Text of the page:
18 October 2007

Gloriously Bad Movies: Bloodsport

When the idea for this blog was percolating through my head, one of the ideas I was most excited to write about was the Gloriously Bad Movie. You've seen them really late at night on FX or TBS, or all day on The Sci-Fi Channel. You may have taken part in a drinking game surrounding a Gloriously Bad Movie, or at least stumbled drunkenly home after a party, you and your friends about to tear into some fast food as you refuse to go to sleep while still buzzed, gleefully watching one.

Just to be clear, I am not talking about guilty pleasures. We all have movies that we're ashamed to like, that we enjoy even though we know we'll get ridiculed for it. I really dig Ronin, despite the cardboard cutout characters and a plot that's both byzantine and simplistic at the same time. It's a bad movie. But the car chases rock. They are sublime in their badassness.

The distinction is this: We like guilty pleasures in spite of their badness. We like Gloriously Bad Movies because of their badness. We revel in how awful they are. We cannot believe the low-rent acting or the do-it-yourself special effects or the fact that it was obviously shot without permits behind the liquor store down the street. The suckiness of these films is so entertaining that we just can't contain ourselves.

First and foremost, Gloriously Bad Movies are not about the details. At least, not the right details. Common utterances during a typical viewing include: "Wait, what?" "No way!" "Did that just happen?" and "Oh, my God, that was retarded!" If it's a truly glorious Gloriously Bad Movie, then you might even start doing the Mystery Science Theatre bit and speak overt, sexually explicit dialogue on the characters' behalf.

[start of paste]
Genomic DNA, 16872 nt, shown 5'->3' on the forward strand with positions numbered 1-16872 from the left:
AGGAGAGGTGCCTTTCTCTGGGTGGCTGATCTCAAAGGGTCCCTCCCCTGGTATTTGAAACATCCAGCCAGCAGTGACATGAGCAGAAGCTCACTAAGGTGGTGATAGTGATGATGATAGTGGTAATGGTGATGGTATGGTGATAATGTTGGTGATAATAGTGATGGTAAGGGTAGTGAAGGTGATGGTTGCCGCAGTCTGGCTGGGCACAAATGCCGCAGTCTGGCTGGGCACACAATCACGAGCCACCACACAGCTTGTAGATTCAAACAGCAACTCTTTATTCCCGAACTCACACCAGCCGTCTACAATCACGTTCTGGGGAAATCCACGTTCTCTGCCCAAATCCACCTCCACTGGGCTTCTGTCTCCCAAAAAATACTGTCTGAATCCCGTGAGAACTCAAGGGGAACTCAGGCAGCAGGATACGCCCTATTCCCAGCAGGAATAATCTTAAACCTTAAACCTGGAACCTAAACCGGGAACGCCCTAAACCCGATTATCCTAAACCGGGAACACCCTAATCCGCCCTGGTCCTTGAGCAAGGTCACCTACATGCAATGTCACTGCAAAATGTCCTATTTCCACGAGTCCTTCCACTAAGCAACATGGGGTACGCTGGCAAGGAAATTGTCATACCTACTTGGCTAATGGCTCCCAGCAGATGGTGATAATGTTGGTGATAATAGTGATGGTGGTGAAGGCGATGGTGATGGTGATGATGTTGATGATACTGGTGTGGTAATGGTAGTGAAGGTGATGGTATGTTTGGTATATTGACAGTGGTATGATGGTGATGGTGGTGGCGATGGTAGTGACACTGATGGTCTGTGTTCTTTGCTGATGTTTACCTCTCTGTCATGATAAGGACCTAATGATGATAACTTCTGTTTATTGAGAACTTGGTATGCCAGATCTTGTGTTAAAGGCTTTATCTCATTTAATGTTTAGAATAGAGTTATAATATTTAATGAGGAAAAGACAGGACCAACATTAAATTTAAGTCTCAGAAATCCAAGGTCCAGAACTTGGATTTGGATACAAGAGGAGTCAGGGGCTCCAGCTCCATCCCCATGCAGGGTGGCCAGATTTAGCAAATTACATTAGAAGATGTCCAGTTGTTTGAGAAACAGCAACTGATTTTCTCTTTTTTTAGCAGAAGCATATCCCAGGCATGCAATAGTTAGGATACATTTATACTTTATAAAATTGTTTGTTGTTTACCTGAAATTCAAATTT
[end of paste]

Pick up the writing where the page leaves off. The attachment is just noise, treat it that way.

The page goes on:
The inaugural entry into the Gloriously Bad Movie database: Bloodsport. Featuring that stalwart of Gloriously Bad Movies, the Muscles from Brussels himself, Jean-Claude Van Damme. It doesn't fit the mold of bad, it IS the mold. Watching this is watching every sports and action movie cliche from the past thirty years. And those are the good parts.

If you haven't had the good fortune of seeing it, the movie revolves around a secret, full contact martial arts contest in Hong Kong called the Kumite (KOO-mi-tay). A song plays during several fighting montages during which "Kumite" gets chanted in faux-hypnotic fashion. Remember, this is a non-John Hughes 1980s flick, which means the music is at a truly abominable level of cheesy synthetic shame. Jean-Claude plays an American soldier named Frank Dux who's representing his surrogate Japanese father who's dying but isn't dead. And never actually does die during the course of the story, so who knows, maybe he just has the flu.

"Wait, what?" Frank Dux. Surrogate Japanese martial arts master father. Wait, it gets better. In a really awful way.